The study also noted significant gaps in care. For example, only 4.1% of the beneficiaries received medications for opioid use disorder, and only 6.2% filled a naloxone prescription. Beneficiaries who received medications for opioid use disorder waited an average of 72 days between their overdose and receiving the medication. Researchers concluded that high-quality care interventions are necessary to address the drug overdose crisis. Read the CMS press release here.


  • CBO Releases US Health Insurance Coverage Projections. CBO noted that 7.7% of the US population is uninsured in 2024. CBO predicted that the uninsured share of the population will increase to 8.9% by 2034 because of the end of COVID-19 pandemic-related Medicaid policies, the expiration of enhanced subsidies available through the Affordable Care Act health insurance Marketplaces, and a surge in immigration that began in 2022. Medicare enrollment is expected to increase from 60 million in 2023 to 74 million in 2034.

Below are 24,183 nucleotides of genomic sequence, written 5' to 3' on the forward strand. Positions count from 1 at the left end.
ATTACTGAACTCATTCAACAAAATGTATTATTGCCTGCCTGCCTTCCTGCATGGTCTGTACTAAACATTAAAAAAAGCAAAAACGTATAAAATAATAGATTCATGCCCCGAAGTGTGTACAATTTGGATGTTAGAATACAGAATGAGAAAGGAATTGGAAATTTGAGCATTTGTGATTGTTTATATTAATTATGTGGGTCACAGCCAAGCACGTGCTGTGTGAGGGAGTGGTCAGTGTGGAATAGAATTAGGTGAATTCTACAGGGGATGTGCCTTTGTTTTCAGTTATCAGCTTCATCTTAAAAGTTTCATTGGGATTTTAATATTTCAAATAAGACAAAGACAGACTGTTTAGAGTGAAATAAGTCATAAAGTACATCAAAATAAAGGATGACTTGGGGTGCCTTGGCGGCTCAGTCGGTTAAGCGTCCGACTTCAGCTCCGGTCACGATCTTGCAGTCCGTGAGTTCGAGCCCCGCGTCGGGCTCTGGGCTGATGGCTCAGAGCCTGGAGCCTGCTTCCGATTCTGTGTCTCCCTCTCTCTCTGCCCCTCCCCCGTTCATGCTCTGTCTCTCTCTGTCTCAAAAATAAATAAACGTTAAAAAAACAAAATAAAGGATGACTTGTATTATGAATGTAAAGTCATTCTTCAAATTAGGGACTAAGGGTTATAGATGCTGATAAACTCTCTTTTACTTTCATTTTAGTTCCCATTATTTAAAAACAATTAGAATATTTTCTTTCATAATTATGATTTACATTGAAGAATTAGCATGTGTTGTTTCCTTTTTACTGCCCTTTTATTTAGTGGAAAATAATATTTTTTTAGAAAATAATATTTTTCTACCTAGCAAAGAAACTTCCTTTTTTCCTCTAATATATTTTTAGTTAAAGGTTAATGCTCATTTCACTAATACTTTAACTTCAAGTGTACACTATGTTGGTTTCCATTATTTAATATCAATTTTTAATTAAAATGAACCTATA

• CMS Announces NOFO for IBH Model. The Innovation in Behavioral Health (IBH) Model enables specialty behavioral health practices to integrate behavioral health with physical health care and health-related social needs. CMS will select up to eight state Medicaid agencies to participate in the model. Interested applicants can access the notice of funding opportunity (NOFO) application here. CMS also announced it will host a webinar on the NOFO on July 11, 2024.


The House will be in session next week, with the Senate in recess. Healthcare activity will occur at the committee level, including a House Ways & Means Health Subcommittee hearing on value-based care and a possible markup of privacy legislation at the House Energy & Commerce Committee.

For more information, contact Debra CurtisKristen O’Brien, Julia GraboPriya Rathakrishnan or Erica Stocker.